So now it’s 2016. I just left Seattle finally, and am staying with an Aunt and Uncle in Tacoma while I gear myself back up to really actually for-sure-this-time start to act on my plans for Portland. I’m less hurt emotionally than I was before I took time off from being a “responsible adult”. I still feel the wounds of the past year, still have the new battle-scars, the aches and wariness, the depression and lingering suspicion. But I also feel more confident, more self-possessed, more me. It’s not perfect, but then, life never is perfect. The trick is to learn how to embrace the messy bits and make them into a new kind of perfect. Not the all-encompassing kind; the quiet contented kind that creeps in during the little moments.

I’m typing this upstairs in the guest bedroom, warm orange-red walls reflecting the soft yellow glow of the overhead light down onto the desk. Outside it’s overcast and has started to rain enough to hear it through the window and on the roof. This morning I woke to the smell of baking bread. Right now I can hear the rain, and muffled traffic, and the music I’m playing very quietly, and voices from whatever my aunt is listening to downstairs. The house has a faint and constant scent of incense and essential oils that’s saturated into the walls and the paint and the rugs over the years. There’s nothing big or flashing about this moment. But when I stop to notice it, I feel a sense contentment and home-y-ness that’s as close to perfection as I ever really need out of life.

Now I just need to figure out how to create and support this for myself in Portland…

Wish me luck, my friends, as I wish you luck in finding your own kind of perfect in the New Year.

Love,

GeGi.

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On The Road Again…

Dear Cyber-Friends,

I’m writing this from a cafe several towns away from the Montana ranch. My season there has ended, and I spent Easter packing the last of my things into my VERY full car, and taking a scenic highway route that added about two hours (compared to the freeway route) to the first leg of my month-long trip. The extra time and mileage was worth it; it was beautiful, for one thing, and for another it gave me time to really put some mental space between me and work.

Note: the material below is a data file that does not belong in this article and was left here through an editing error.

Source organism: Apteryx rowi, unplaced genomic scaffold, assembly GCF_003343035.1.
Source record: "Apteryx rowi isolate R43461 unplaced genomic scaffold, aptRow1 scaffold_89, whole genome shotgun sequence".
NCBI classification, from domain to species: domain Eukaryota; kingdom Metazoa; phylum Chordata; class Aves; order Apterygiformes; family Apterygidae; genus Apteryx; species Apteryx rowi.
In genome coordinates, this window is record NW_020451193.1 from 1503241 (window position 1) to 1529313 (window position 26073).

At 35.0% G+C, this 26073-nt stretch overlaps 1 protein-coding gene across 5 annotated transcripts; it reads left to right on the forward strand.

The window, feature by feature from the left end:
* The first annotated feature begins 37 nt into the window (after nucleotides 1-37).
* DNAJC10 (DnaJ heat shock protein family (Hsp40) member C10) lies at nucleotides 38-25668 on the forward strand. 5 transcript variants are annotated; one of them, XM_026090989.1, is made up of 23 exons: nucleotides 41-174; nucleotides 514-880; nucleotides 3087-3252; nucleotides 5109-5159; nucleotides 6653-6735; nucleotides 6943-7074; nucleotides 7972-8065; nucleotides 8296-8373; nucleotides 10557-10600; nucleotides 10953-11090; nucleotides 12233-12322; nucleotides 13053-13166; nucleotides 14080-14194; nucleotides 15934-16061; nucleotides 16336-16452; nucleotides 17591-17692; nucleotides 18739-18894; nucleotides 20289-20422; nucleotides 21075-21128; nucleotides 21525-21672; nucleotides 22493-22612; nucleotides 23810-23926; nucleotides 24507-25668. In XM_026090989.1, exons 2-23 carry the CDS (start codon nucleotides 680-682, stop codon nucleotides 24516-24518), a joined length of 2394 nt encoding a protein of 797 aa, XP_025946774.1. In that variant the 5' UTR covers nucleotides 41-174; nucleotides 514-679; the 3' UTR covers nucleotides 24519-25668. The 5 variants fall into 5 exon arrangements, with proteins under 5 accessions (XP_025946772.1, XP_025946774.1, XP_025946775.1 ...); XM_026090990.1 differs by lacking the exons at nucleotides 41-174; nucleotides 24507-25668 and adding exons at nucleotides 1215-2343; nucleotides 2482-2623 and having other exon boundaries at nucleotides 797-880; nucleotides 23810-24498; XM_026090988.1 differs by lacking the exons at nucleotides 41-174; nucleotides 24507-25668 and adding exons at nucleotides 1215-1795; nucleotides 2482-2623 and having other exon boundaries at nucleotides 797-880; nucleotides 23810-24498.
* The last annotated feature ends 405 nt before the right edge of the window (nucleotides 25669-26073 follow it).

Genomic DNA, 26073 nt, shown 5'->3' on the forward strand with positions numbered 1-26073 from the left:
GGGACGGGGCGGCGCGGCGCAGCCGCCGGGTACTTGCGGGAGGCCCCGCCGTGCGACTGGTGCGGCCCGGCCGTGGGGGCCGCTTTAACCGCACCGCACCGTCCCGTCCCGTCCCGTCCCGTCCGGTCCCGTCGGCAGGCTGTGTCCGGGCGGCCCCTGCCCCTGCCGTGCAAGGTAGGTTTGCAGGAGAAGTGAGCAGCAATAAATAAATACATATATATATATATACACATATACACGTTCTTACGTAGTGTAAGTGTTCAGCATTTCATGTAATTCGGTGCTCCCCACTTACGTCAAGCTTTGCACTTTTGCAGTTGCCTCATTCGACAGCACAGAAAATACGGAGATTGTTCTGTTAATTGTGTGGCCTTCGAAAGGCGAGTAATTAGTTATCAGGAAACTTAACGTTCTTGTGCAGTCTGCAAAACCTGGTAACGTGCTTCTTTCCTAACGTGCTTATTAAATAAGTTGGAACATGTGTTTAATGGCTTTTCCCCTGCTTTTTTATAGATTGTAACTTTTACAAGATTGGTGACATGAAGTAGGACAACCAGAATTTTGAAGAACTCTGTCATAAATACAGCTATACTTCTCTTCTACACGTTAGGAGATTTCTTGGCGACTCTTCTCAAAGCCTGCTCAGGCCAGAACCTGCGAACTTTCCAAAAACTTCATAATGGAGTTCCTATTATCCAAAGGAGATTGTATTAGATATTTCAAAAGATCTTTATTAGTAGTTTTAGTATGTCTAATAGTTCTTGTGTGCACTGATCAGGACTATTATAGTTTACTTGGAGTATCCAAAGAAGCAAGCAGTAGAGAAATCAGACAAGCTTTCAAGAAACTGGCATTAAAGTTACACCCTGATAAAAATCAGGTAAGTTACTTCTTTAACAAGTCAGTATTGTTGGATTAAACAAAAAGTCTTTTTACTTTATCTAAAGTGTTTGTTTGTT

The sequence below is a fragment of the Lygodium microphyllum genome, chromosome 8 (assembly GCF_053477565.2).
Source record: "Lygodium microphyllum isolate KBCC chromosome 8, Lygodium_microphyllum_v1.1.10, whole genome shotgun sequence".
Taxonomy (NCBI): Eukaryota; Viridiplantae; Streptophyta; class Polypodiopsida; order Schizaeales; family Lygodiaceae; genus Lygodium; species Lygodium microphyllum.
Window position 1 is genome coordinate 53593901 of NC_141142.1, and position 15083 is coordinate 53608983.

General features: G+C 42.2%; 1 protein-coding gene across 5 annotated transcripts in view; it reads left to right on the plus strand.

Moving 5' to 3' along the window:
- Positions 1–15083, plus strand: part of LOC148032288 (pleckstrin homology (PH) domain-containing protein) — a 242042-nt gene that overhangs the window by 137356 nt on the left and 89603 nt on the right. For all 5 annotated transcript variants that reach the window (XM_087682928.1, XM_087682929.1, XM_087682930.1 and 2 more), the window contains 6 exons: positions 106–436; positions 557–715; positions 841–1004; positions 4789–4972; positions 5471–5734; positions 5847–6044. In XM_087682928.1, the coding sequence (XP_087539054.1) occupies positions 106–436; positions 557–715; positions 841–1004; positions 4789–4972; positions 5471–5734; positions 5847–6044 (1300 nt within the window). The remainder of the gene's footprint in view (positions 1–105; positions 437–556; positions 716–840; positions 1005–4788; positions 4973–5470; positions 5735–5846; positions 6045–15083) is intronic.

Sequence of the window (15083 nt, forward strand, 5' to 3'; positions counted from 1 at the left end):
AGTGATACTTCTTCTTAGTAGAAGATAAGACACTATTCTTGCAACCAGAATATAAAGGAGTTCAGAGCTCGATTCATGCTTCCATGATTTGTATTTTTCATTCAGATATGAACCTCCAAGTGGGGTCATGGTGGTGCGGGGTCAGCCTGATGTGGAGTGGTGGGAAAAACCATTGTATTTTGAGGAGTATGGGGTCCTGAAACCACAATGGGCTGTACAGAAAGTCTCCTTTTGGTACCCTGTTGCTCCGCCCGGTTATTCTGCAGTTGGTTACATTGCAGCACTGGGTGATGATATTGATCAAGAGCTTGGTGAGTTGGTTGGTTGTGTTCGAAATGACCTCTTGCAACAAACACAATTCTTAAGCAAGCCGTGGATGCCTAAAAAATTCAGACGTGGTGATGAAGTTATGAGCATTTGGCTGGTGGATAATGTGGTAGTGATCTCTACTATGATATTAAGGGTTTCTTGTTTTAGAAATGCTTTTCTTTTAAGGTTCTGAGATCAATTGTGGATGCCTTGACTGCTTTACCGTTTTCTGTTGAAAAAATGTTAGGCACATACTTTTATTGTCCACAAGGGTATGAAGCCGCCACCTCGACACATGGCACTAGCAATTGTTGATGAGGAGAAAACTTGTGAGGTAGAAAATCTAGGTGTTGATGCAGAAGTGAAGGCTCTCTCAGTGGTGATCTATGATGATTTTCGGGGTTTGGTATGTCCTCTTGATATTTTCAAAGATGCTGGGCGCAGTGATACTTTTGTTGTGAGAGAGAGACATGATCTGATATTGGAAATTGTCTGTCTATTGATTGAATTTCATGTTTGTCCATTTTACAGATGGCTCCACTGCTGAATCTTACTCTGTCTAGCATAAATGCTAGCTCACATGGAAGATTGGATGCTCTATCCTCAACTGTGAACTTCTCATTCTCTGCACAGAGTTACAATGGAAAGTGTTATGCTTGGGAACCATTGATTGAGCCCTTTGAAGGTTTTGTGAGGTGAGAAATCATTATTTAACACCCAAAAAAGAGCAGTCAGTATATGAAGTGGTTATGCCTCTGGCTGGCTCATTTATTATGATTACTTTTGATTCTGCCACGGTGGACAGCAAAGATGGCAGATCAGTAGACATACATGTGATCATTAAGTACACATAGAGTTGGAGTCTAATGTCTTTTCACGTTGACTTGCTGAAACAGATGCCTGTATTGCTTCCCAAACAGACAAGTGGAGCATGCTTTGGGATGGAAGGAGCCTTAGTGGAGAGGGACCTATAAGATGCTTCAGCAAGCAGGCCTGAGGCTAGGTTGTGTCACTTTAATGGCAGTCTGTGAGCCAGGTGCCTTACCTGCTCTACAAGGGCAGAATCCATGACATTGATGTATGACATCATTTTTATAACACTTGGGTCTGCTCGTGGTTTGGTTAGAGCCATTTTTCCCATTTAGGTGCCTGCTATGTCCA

Since I last wrote here, some interesting things happened at work. It happened one morning when I walking into the housekeeping building, and discovered the two co-workers who had been scheduled to open were not there, with no sign that they had ever been there since I’d left the night before. I called the boss, who sent me to wake them up. When I checked their rooms, it was obvious they had both packed up and taken off in the middle of the night, leaving us short-staffed by half our crew. Oh, and this was the weekend our VIPs (the owners of the ranch and a bunch of their friends, plus a few others) were showing up.

After some mad scrambling and last-minute rescheduling, we actually pulled off a very successful weekend for our veeps (fortunately they were really low-key and low maintenance). By the time the dust settled, the three of us who were left (me, the boss, and the boss’s assistant manager) realized that pretty much all the tension and drama we’d been experiencing all season had gone with the two who ran off. Ditto for the tension, drama, and dirty dishes back at the shared housing.

Needless to say, the season ended strong. We all felt more relaxed and mellow, and had a lot more fun. We finished our Deep Cleans of the cabins with a day to spare, while working about four hour days. My end-of-season review with the boss was the best I’ve ever received from anyone — to the point where I’m actually considering returning next winter. And my remaining co-worker and I were getting along so well by the end of it we even went out for lunch together on our last day!